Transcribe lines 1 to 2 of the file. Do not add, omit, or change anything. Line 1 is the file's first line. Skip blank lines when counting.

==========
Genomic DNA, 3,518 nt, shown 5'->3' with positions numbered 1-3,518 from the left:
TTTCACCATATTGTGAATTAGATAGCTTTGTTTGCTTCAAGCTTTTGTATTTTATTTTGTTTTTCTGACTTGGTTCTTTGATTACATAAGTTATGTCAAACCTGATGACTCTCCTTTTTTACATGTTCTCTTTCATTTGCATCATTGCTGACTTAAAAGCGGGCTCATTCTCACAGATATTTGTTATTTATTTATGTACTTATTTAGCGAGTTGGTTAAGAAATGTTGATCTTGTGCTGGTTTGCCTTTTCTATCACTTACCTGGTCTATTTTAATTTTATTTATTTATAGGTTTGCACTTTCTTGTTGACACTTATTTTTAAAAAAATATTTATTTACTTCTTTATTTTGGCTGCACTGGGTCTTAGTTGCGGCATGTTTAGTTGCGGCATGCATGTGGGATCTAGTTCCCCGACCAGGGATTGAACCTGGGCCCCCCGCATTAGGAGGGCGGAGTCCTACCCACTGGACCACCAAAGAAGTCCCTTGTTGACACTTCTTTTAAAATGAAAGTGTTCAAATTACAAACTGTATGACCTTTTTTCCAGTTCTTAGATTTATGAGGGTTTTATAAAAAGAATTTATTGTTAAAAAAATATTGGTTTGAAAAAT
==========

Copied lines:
Genomic DNA, 3,518 nt, shown 5'->3' with positions numbered 1-3,518 from the left:
TTTCACCATATTGTGAATTAGATAGCTTTGTTTGCTTCAAGCTTTTGTATTTTATTTTGTTTTTCTGACTTGGTTCTTTGATTACATAAGTTATGTCAAACCTGATGACTCTCCTTTTTTACATGTTCTCTTTCATTTGCATCATTGCTGACTTAAAAGCGGGCTCATTCTCACAGATATTTGTTATTTATTTATGTACTTATTTAGCGAGTTGGTTAAGAAATGTTGATCTTGTGCTGGTTTGCCTTTTCTATCACTTACCTGGTCTATTTTAATTTTATTTATTTATAGGTTTGCACTTTCTTGTTGACACTTATTTTTAAAAAAATATTTATTTACTTCTTTATTTTGGCTGCACTGGGTCTTAGTTGCGGCATGTTTAGTTGCGGCATGCATGTGGGATCTAGTTCCCCGACCAGGGATTGAACCTGGGCCCCCCGCATTAGGAGGGCGGAGTCCTACCCACTGGACCACCAAAGAAGTCCCTTGTTGACACTTCTTTTAAAATGAAAGTGTTCAAATTACAAACTGTATGACCTTTTTTCCAGTTCTTAGATTTATGAGGGTTTTATAAAAAGAATTTATTGTTAAAAAAATATTGGTTTGAAAAAT